Monday, June 30, 2008

'But it's the law'

I had a little epiphany today as I conversed with a co-worker about fireworks, which technically are illegal in yet another one of those victimless crimes lawmakers invent. He lapsed into sarcastic mode and said, "Yeah, why should anyone worry about something silly like obeying the law?" and I responded in kind, "Well, going 67 on the highway is against the law, too ..."

But as often happens, the true comeback seeped into my head sometime later in the day, as I read Wendy McElroy's essay "The Thin Blue Lie" (and thanks Wally for the link). And all of a sudden I realized why we have so many idiotic laws.

Having spent a great portion of my life in the news biz, I have met quite a few of the people who make our laws, and I've spent some time trying to fathom how they think. I long ago understood why we have so many idiotic laws, but I just never put 2 + 2 together before.

It's as simple as Forrest Gump: Stupid is as stupid does. Garbage in, garbage out. Idiot lawmakers, idiotic laws. Doh!

Happy Independence Day fireworks season, BTW. And when you're setting off your illegal fireworks, be careful! As with all things that go boom, treat them with respect and you'll have lots of fun.


B.W. At The Movies: WALL•E

A charming, often hilarious dystopian science-fiction tale about Earth filled with garbage and grossly deteriorated humans finding their way back home after centuries of allowing themselves to devolve into machine-dependent blobs?

Hey, why not? Pixar is now affiliated with the same studio that made a charming, often hilarious cartoon adapted from a book about a baby deer who learns that humans will shoot your mother and your best friend without a second thought.

I must say that the only reason I didn't completely lose my head over how terrific a movie WALL•E is, is that the hype and reviews for this are so overwrought ("Greatest American film this year!!!!") that I walked in fighting the expectation that this could be one of the best movies I've ever seen. That said, hey, it's a terrific movie. Find the most glowing review of it you can find and take my word for it, it's true. I laughed, I cried, I did all of the things that the moviemakers wanted me to do. I was helpless for 97 minutes. It's great.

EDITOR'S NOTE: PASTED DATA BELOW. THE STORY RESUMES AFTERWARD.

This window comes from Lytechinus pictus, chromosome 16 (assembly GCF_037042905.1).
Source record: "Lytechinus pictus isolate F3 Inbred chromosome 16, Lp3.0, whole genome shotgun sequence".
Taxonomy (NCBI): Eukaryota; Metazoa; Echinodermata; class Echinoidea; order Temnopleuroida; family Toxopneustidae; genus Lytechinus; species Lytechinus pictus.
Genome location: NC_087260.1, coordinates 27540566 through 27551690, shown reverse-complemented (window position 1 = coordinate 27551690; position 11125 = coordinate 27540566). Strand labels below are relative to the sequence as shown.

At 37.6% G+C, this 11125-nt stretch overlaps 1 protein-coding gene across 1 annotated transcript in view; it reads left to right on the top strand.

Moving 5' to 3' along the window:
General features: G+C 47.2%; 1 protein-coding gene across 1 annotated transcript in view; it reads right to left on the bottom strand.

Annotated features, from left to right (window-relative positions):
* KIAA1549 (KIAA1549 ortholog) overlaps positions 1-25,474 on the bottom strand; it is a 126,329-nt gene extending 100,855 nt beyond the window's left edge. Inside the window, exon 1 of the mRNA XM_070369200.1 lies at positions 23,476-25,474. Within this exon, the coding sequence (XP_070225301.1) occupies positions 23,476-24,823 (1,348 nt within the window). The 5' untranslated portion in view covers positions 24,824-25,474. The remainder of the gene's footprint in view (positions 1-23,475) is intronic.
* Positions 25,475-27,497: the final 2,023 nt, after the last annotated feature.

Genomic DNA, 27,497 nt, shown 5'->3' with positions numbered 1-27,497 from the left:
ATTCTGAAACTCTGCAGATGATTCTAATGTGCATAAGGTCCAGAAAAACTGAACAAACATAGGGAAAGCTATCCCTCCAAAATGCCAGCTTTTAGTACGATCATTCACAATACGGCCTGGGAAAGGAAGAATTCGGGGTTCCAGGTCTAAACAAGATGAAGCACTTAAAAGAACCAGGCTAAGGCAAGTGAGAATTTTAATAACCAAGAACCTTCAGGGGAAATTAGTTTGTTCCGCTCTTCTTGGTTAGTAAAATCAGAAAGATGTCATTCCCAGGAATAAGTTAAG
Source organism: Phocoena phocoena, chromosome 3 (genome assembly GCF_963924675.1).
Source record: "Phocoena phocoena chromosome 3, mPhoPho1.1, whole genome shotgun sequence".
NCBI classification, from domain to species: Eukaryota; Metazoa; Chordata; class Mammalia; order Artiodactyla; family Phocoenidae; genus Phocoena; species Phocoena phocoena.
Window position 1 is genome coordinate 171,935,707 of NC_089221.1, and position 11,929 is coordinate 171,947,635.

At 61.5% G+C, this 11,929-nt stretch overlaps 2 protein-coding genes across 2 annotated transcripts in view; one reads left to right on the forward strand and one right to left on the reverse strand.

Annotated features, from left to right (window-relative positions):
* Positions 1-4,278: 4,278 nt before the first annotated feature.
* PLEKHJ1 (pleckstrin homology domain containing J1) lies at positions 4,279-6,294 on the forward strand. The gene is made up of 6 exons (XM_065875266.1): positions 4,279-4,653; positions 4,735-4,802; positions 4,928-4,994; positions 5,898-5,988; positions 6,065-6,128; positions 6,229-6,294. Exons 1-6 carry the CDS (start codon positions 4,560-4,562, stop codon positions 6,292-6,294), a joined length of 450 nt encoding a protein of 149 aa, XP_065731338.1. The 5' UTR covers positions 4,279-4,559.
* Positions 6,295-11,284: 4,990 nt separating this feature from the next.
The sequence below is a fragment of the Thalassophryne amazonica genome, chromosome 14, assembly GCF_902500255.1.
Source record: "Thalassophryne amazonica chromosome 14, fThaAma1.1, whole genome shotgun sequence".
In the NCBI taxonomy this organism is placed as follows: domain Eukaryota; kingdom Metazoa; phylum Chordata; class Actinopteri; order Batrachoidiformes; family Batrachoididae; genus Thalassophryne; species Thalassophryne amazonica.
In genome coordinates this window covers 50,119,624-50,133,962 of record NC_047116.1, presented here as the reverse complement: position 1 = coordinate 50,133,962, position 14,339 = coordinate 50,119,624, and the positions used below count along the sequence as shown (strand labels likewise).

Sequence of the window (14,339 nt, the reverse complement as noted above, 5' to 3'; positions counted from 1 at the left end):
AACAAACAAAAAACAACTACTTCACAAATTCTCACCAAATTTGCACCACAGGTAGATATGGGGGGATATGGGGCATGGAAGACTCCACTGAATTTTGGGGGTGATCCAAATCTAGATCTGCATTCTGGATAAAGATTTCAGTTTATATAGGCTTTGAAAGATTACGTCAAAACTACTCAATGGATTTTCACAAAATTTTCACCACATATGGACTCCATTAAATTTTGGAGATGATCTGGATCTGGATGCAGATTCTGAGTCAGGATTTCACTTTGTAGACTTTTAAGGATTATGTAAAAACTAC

And then I spent the weekend driving Sweetie crazy by occasionally stopping what I was doing and saying "Wallllll-eeeeee" in various emotional pitches. Every so often I'd throw in an "Eeeeee-vaaaaaah" just for variety's sake. It's an infectious film.

BUT. It was not even the best movie on the screen. The short flick Presto had me laughing harder than the first time I saw the first five minutes of Who Framed Roger Rabbit? And I didn't think I'd ever laugh that hard again. Brilliant.

I don't know what's in the water at Pixar, but they consistently churn out above and beyond the most entertaining movies being made in this day and age. They've hit some clunkers (I didn't get Cars at all), but when they're on, they don't just hit home runs, they knock 'em into the next county.


Friday, June 27, 2008

Ignorance in action

Widely quoted from Justice John Paul Stevens' dissent in the U.S. Supreme Court's District of Columbia v. Heller decision: The court majority "would have us believe that over 200 years ago, the Framers made a choice to limit the tools available to elected officials wishing to regulate civilian uses of weapons." Evidence of that choice is "nowhere to be found," Stevens wrote, presumably with a straight face.

WTF is the Bill of Rights, if it isn't a list limiting the tools available to elected officials wishing to infringe on individual rights?

It's long past time for the ball to be taken from Stevens' hands.

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Thursday, June 26, 2008

The Big Buffy Finale

This post is about something I wish I hadn't known before I saw the series finale of Buffy The Vampire Slayer. Serves me right, I waited five years to watch the thing after it originally aired, and then I saw the promotional blurb to the "Buffy: Season 8" comic book series, which spells out the big difference between Buffy's world and the world after the end of the TV show. Clearly the big finish was designed to be a surprise.

I knew Joss Whedon had a reputation for the empowerment of women. It's clear from his major achievements — Buffy the Vampire Slayer, Firefly/Serenity — that he likes writing about strong, confident women. But I was blown away by the scene where Buffy pulls out her Kobayashi Alternative to defeat The First, the source of all evil in the Buffyverse.